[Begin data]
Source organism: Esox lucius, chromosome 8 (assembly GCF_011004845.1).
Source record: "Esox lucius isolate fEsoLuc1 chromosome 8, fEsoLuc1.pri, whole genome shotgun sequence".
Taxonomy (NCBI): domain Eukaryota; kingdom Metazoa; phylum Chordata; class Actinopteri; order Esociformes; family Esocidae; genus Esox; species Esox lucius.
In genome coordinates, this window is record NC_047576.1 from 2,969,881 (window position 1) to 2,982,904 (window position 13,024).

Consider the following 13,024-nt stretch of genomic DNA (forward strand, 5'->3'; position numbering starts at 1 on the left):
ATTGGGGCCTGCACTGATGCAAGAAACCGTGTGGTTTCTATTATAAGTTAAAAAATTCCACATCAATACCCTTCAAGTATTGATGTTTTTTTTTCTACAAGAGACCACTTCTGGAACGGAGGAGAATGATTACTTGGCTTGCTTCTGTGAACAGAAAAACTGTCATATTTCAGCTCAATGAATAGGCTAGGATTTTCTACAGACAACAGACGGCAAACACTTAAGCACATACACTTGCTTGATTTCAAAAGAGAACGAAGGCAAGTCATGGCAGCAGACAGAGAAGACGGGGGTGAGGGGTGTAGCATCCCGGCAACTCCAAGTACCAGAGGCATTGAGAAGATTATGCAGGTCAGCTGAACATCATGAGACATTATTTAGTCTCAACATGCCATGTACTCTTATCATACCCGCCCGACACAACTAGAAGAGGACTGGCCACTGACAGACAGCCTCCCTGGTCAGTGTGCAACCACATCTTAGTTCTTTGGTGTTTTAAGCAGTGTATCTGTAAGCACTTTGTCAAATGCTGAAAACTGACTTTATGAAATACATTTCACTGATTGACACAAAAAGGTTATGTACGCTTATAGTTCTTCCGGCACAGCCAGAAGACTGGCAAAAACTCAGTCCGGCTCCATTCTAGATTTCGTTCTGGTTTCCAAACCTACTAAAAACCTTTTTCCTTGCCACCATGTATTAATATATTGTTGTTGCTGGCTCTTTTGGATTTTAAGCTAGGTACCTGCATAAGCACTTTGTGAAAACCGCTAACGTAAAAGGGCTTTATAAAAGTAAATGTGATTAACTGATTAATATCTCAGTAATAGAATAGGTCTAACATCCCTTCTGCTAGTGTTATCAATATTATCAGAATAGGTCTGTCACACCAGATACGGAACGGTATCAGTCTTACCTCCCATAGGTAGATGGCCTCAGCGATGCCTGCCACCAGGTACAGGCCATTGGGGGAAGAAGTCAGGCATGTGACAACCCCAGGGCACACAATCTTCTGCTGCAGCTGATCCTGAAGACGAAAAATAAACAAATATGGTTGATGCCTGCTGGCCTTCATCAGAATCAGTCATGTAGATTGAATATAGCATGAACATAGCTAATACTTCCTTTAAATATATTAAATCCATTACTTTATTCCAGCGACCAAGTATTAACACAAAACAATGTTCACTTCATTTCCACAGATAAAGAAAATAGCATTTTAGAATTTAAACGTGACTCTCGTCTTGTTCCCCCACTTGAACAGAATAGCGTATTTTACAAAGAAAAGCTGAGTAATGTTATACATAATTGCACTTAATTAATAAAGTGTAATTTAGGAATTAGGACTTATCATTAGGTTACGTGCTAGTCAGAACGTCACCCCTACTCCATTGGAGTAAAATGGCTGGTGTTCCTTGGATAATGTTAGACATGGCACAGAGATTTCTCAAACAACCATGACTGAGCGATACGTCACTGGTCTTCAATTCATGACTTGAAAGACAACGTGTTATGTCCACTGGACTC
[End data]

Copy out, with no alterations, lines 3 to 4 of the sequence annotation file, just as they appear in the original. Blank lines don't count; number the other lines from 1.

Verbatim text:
Taxonomy (NCBI): domain Eukaryota; kingdom Metazoa; phylum Chordata; class Actinopteri; order Esociformes; family Esocidae; genus Esox; species Esox lucius.
In genome coordinates, this window is record NC_047576.1 from 2,969,881 (window position 1) to 2,982,904 (window position 13,024).